When you get a revision request from an editor, do you limit your (re)vision to only what the editor mentioned? Or, do you allow yourself to open up that (re)vision to a broader idea, cognizant of the fact that an editor sometimes only mentions things as a way to get you to re-think your work?
The idea that revision is really a new vision of a piece of work seems to be a foreign concept for many new writers. This was brought to my attention once again as I looked at a writer’s response to a suggestion that he might consider a second round of revision on a submitted poem. He said that there were requests in this second round that weren’t mentioned the first time through and, so, he decided he was done.
Which, of course, is a valid choice. But, what struck me was his choice to limit his idea of revision to only the suggestions the editors mentioned rather than taking those suggestions and going forward, beyond.
This is tricky territory because, sometimes, editors really do mean for a writer to stick with exactly the area the editors have pointed out. And that is when editors need to be very clear about their suggestions and whether that means they will take a piece if “A” is revised to “B” or whether they really want the author to plunge deeper into the work to see what they can tease out.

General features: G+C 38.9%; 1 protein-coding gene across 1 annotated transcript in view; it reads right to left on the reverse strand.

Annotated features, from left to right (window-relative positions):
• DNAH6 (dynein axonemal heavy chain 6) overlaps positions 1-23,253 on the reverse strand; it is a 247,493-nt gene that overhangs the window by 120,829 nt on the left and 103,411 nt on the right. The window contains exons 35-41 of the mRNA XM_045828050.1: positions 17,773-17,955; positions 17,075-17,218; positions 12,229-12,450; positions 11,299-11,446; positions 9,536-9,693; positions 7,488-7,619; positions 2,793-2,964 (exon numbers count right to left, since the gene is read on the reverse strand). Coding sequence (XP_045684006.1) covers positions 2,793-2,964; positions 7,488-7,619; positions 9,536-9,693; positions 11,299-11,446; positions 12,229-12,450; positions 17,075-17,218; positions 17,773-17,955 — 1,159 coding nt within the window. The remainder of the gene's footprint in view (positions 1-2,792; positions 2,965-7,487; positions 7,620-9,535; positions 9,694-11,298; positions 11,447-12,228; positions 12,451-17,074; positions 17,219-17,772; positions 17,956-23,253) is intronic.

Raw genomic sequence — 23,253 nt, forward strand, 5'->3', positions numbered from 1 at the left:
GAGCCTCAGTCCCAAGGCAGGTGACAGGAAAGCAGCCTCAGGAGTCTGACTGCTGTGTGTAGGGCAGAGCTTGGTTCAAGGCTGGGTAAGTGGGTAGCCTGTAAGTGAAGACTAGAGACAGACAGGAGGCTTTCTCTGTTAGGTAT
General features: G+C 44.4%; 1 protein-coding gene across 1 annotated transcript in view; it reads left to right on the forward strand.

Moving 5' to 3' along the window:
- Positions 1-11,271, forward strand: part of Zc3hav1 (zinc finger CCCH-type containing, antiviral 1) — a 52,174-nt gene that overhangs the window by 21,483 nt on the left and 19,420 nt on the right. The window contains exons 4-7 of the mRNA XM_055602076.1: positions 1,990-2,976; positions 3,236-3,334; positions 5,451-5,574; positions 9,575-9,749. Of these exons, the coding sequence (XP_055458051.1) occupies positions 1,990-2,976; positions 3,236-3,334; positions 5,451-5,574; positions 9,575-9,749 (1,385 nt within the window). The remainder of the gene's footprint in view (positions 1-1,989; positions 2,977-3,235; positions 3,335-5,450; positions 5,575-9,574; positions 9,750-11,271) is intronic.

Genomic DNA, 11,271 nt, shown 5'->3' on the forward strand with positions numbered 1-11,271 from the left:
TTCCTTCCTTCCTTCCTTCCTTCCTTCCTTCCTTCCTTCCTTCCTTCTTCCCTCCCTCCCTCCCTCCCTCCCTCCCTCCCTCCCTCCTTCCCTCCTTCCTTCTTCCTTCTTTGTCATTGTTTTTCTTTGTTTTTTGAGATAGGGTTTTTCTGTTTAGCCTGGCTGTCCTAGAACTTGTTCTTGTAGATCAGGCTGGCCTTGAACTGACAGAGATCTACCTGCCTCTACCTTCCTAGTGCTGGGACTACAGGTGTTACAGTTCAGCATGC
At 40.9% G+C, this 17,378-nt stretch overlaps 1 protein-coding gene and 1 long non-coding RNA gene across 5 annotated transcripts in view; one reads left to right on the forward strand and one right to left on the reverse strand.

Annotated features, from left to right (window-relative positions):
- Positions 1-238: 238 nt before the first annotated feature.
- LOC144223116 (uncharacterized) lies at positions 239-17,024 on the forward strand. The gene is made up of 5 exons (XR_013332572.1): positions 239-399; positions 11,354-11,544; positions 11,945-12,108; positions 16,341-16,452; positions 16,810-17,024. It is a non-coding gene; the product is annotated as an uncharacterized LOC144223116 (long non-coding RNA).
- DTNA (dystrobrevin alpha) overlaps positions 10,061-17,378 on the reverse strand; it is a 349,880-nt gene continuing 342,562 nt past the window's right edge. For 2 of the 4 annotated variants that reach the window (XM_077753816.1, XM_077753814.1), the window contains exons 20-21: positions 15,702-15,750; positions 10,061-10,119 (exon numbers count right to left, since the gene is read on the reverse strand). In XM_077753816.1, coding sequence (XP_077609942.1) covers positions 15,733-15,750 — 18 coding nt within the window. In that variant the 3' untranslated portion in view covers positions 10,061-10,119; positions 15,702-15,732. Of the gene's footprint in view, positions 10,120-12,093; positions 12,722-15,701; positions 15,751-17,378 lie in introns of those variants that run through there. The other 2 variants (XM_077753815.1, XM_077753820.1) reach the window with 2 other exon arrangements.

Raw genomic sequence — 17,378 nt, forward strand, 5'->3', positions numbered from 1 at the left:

If you are working with an editor or a team of editors who welcome your questions, take advantage of that and ask them what they mean if it’s not clear. There are not a lot of publications with staff who will give a writer that sort of feedback, so don’t ignore your opportunities. Consider editors’ suggestions, when they are given in the spirit of genuine, honest, and educated criticism, as a gift. Editors see a lot more of other people’s raw work than you do.
Your friends, after all, probably aren’t going to be that careful with your work because it’s not their job. Their job is to love you no matter what.
Now go shake up something and see what happens.